Conservation Biology

Fishes in contemporary bodies of water suffer extreme pressures, coming from introduced species and human misuse of resources. Important steps in biological conservation are the recognition of unique forms, determination of their population trends, identification of risk factors and establishment of recovery strategies, well-informed by species biology and genetics.

During my research I have spotted several species not previously known to Iberian inland waters, including one native species in 2007 and several introduced species in 2002, 2008 and 2009. I have formally described a species new to science, which is in extreme risk of extinction.

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Close inspection of an Iberochondrostoma olisiponensis. This species is under great threat of extinction and listed in the IUCN Red List as Critically Endangered.

This has motivated me and colleagues to learn more about it and establish an ex-situ stock. We have successfully achieved reproduction of this species in captivity.


This 10 sec video shows the heart of an Iberochondrostoma olisiponensis larva pumping blood.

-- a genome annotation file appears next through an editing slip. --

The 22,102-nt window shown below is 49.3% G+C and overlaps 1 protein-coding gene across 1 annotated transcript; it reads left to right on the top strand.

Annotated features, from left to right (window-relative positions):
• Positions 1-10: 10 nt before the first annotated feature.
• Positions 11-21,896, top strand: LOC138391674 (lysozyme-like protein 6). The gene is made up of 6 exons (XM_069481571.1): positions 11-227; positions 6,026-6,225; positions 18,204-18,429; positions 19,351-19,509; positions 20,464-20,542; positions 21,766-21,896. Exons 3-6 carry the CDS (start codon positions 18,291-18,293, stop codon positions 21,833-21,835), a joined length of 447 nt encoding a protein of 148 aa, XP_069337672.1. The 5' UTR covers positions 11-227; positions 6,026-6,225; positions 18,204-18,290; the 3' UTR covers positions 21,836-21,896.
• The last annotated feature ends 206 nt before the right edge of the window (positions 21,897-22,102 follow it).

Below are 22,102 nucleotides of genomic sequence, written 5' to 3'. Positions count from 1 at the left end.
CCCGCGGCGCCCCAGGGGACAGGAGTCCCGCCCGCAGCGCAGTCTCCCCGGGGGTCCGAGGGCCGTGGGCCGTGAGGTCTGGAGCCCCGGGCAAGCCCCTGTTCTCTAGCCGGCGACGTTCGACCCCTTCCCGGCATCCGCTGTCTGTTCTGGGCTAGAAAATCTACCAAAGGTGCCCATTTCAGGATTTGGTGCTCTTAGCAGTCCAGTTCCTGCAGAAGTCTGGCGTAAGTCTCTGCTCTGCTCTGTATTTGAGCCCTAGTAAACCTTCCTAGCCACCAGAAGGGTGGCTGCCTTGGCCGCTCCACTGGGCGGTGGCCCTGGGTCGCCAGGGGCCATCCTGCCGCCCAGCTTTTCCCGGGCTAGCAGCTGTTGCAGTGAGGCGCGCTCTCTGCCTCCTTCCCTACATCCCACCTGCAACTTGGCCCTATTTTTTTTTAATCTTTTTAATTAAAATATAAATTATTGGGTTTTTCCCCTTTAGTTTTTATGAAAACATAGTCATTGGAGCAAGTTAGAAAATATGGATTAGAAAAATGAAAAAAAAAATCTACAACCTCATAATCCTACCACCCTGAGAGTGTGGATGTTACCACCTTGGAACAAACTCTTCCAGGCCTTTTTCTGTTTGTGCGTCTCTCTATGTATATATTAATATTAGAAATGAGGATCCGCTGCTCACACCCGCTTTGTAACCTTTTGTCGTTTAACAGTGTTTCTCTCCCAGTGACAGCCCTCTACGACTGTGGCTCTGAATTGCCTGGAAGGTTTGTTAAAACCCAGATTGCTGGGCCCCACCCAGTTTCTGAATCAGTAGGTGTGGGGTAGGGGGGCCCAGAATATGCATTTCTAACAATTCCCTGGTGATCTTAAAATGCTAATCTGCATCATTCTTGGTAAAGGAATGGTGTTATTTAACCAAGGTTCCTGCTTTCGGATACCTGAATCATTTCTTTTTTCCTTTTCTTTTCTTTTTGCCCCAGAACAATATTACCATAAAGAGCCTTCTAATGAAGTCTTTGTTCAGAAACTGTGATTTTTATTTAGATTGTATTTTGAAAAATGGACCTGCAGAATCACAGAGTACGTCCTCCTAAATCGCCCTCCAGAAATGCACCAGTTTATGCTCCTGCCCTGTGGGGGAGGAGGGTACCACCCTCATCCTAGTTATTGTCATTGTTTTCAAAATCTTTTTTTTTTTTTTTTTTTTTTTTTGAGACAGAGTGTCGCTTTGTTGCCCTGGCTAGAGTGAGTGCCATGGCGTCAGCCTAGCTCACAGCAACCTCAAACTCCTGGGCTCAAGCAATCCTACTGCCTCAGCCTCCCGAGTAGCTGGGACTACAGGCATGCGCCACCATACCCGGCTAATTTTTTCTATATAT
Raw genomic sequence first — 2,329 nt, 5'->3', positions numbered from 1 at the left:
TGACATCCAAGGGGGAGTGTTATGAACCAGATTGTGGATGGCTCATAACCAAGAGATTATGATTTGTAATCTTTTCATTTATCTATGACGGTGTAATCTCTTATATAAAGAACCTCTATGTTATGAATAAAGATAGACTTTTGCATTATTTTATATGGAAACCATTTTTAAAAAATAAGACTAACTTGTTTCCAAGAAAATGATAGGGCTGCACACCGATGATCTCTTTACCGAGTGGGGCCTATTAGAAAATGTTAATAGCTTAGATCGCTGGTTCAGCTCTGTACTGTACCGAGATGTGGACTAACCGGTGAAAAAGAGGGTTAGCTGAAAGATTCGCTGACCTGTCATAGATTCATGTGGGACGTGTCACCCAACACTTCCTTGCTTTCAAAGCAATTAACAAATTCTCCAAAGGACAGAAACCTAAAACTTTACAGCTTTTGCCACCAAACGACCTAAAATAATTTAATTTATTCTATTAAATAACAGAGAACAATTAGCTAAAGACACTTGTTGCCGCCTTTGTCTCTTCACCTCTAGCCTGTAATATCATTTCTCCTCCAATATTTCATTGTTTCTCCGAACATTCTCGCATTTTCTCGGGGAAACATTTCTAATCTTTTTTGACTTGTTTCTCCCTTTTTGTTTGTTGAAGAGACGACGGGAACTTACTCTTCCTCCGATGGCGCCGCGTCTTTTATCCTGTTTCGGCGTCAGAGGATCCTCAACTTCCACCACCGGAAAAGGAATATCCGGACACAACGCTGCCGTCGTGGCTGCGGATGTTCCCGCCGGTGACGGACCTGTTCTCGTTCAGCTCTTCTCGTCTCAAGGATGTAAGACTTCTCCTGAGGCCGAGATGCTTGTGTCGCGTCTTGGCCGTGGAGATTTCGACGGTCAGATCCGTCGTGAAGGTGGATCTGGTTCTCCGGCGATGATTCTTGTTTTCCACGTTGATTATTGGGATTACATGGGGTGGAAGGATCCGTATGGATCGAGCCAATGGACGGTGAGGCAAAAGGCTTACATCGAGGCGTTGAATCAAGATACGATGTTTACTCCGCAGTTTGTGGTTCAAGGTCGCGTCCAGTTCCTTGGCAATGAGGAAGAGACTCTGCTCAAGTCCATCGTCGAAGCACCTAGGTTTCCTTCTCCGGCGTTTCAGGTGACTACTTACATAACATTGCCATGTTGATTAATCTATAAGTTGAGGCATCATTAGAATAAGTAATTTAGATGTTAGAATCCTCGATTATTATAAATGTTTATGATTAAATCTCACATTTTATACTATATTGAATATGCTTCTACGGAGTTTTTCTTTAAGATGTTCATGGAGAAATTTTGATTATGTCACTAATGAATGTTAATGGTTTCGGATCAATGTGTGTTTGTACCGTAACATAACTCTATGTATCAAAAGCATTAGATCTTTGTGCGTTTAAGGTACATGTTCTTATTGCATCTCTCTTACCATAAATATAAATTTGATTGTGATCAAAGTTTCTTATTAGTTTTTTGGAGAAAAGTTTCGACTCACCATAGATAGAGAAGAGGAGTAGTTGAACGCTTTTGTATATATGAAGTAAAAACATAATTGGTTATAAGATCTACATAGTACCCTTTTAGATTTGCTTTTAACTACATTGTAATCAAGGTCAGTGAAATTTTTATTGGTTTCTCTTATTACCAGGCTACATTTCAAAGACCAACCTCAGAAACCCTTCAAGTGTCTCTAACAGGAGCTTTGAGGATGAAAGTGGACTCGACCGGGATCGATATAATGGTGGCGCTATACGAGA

This ex-situ stock is providing insight about the species’ biology and could potentially be used for future reintroduction in nature. We are currently putting more resources into learning more about the species distribution, population sizes and genetic diversity, with kick-off funds from The Mohamed bin Zayed Species Conservation Fund. We have made some really unexpected and important discoveries regarding the distribution of this species that we are now going to publish.

To learn more about this species and our conservation efforts, visit Iberochondrostoma olisiponensis – species conservation page.

Last updated: February 1st, 2017

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